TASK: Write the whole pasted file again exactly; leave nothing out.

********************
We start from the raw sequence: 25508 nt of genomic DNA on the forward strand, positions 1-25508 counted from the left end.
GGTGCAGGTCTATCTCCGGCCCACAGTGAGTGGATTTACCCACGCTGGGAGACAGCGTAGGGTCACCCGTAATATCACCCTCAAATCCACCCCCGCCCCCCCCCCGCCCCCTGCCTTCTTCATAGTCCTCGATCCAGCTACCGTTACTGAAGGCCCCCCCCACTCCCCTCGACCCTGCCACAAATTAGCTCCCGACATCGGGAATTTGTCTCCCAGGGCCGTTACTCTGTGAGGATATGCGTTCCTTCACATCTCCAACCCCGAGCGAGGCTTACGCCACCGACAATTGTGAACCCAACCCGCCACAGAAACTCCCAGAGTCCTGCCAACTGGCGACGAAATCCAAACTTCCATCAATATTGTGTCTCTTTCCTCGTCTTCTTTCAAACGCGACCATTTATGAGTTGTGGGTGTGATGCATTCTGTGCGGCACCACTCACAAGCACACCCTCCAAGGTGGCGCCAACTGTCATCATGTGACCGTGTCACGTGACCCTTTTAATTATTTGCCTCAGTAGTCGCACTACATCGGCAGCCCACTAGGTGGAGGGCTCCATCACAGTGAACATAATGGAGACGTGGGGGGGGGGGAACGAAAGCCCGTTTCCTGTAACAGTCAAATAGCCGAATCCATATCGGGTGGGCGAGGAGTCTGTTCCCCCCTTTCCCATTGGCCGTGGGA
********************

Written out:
We start from the raw sequence: 25508 nt of genomic DNA on the forward strand, positions 1-25508 counted from the left end.
GGTGCAGGTCTATCTCCGGCCCACAGTGAGTGGATTTACCCACGCTGGGAGACAGCGTAGGGTCACCCGTAATATCACCCTCAAATCCACCCCCGCCCCCCCCCCGCCCCCTGCCTTCTTCATAGTCCTCGATCCAGCTACCGTTACTGAAGGCCCCCCCCACTCCCCTCGACCCTGCCACAAATTAGCTCCCGACATCGGGAATTTGTCTCCCAGGGCCGTTACTCTGTGAGGATATGCGTTCCTTCACATCTCCAACCCCGAGCGAGGCTTACGCCACCGACAATTGTGAACCCAACCCGCCACAGAAACTCCCAGAGTCCTGCCAACTGGCGACGAAATCCAAACTTCCATCAATATTGTGTCTCTTTCCTCGTCTTCTTTCAAACGCGACCATTTATGAGTTGTGGGTGTGATGCATTCTGTGCGGCACCACTCACAAGCACACCCTCCAAGGTGGCGCCAACTGTCATCATGTGACCGTGTCACGTGACCCTTTTAATTATTTGCCTCAGTAGTCGCACTACATCGGCAGCCCACTAGGTGGAGGGCTCCATCACAGTGAACATAATGGAGACGTGGGGGGGGGGGAACGAAAGCCCGTTTCCTGTAACAGTCAAATAGCCGAATCCATATCGGGTGGGCGAGGAGTCTGTTCCCCCCTTTCCCATTGGCCGTGGGA